The questions your agent asks will help determine the policy that you need, as well as the cost of coverage. Be prepared to provide the location of the vehicle along with the model, age, and VIN. An insurance agent will also need to ask about the driver and his or her insurance history. Company information and cargo are also important in determining insurance coverage.

What does the rating system mean and how can I find out how my insurance company is rated (A, A+, A++)?

A.M. Best ratings are financial strength ratings. To put it simply, the ratings come from A.M. Best’s belief in the company’s ability to pay policies. The rating system runs from A++ to S. The A++ and A+ ratings indicate superior companies; and the A and A- ratings are considered excellent. B++ and B+ are good ratings, while B to B- are fair. Insurance companies with high ratings will usually advertise the fact, but the website A.M. Best will help you discover the ratings of your insurance company.

What is Bobtail Insurance?

Bobtail insurance is also called non-trucking insurance. When owner-operators are driving a truck on an errand that is not related to a dispatch, liability insurance may not cover the cost of the damage, particularly if another company or motor carrier holds the liability insurance. This is when bobtail insurance takes over. Bobtail insurance covers physical damage and bodily injury when liability insurance is not in full-effect. Bobtail insurance, however, is not a replacement for primary liability insurance. Many motor carriers demand that owner-operators carry their own bobtail insurance policies before they hire them to take on jobs. Bobtail truck insurance can cover one million dollars or more, and the insurance may be sold as part of a group-leased, operator plan.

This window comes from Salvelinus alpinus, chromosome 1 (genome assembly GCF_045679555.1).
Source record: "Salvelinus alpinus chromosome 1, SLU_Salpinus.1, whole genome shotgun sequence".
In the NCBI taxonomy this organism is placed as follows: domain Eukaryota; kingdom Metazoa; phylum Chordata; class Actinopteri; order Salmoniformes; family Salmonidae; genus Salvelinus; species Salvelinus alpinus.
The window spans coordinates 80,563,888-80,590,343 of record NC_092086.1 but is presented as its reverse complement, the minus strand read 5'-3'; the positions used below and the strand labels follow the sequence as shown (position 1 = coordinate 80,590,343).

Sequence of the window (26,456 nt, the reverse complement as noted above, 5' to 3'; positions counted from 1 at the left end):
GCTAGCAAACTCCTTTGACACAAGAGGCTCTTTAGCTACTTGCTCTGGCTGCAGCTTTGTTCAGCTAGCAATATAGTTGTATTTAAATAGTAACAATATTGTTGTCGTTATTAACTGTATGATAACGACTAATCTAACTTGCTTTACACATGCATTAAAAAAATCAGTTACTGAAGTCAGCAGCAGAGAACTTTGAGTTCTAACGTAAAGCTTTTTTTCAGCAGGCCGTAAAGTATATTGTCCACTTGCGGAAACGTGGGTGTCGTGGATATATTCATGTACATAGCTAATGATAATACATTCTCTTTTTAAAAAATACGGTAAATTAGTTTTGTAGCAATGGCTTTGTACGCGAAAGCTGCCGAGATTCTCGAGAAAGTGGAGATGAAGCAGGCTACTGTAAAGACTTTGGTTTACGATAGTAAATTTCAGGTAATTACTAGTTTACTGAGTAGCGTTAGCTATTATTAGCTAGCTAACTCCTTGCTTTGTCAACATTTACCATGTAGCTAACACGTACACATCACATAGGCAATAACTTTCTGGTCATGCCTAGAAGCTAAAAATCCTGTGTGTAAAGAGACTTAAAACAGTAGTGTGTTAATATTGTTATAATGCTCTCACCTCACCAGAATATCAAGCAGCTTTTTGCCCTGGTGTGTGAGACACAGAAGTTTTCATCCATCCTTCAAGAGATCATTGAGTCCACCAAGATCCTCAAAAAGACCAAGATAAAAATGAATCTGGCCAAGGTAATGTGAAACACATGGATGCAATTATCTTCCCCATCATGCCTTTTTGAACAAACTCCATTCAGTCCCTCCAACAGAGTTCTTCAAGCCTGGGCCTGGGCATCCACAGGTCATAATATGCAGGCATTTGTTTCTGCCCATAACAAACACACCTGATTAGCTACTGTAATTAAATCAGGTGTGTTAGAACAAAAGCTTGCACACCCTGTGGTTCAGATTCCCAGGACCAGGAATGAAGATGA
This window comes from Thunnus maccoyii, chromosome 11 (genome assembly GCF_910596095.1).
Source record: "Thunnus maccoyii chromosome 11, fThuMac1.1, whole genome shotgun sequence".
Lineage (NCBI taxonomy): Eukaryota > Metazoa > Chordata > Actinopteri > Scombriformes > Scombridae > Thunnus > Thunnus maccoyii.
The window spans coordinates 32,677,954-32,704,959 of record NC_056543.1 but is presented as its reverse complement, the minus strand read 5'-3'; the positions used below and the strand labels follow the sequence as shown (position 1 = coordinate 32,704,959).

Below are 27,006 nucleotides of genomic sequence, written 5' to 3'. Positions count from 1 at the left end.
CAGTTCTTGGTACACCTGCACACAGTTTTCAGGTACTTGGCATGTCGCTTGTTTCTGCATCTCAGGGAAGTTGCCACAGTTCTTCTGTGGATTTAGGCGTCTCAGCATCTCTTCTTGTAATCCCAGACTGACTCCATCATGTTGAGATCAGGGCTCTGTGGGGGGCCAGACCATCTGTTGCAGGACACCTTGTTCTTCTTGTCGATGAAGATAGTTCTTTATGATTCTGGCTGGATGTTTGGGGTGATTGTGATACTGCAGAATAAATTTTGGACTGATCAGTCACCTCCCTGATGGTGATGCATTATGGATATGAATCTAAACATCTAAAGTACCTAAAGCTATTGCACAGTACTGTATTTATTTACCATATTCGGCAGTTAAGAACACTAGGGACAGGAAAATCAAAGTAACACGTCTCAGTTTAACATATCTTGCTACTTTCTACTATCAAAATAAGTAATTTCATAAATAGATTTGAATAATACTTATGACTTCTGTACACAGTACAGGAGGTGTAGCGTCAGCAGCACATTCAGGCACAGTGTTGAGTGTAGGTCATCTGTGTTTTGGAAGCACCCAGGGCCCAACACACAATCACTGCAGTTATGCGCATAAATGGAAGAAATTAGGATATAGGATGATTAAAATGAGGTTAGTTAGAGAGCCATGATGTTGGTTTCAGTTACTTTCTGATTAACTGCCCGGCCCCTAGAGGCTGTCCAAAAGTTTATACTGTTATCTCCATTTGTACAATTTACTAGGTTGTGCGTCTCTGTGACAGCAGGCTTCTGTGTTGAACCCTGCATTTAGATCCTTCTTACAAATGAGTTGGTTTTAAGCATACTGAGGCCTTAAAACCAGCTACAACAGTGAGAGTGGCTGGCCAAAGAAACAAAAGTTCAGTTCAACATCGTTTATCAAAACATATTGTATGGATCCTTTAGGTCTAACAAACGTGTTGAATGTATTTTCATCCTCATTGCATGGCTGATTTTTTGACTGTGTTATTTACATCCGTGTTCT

Even if bobtail insurance is not required, it is a good idea for drivers to carry it, particularly owner-operators. Accidents can happen anywhere, at any time. An accident is just as likely to occur once the cargo is dropped off as it is when the cargo is being transported. Bobtail insurance is worth adding to an insurance policy. The cost of an accident that is not covered by insurance could be much more than the cost of a bobtail insurance policy.

What is ICC Authority?

ICC authority or MC Authority is permission granted to truckers by the federal government to transport cargo across state lines. Any truck or vehicle that moves regulated freight or passengers throughout the country must have ICC authority. Truck insurance companies can file for drivers to obtain ICC authority and a DOT number. The fee for the application process is roughly 600 dollars.

ICC authority requires a minimum amount of truck insurance coverage, which depends on the weight and cargo of the truck. A smaller vehicle with a gross weight of fewer than 10,000 pounds is only required to have the minimum liability coverage of 300,000 dollars and a 10,000-dollar cargo insurance policy. Most trucks that weigh more than 10,000 pounds need to carry 750,000 dollars in liability insurance and 10,000 in truck insurance.

Transporting hazardous material across state lines, however, requires more insurance. A liability policy of one to five million dollars is required to move hazardous materials. Class A and B materials, such as explosives, demand coverage of at least five million dollars. The required truck insurance for ICC authority may cost a little more, but considering how it expands the number of job opportunities for drivers, it is worth the extra time and effort.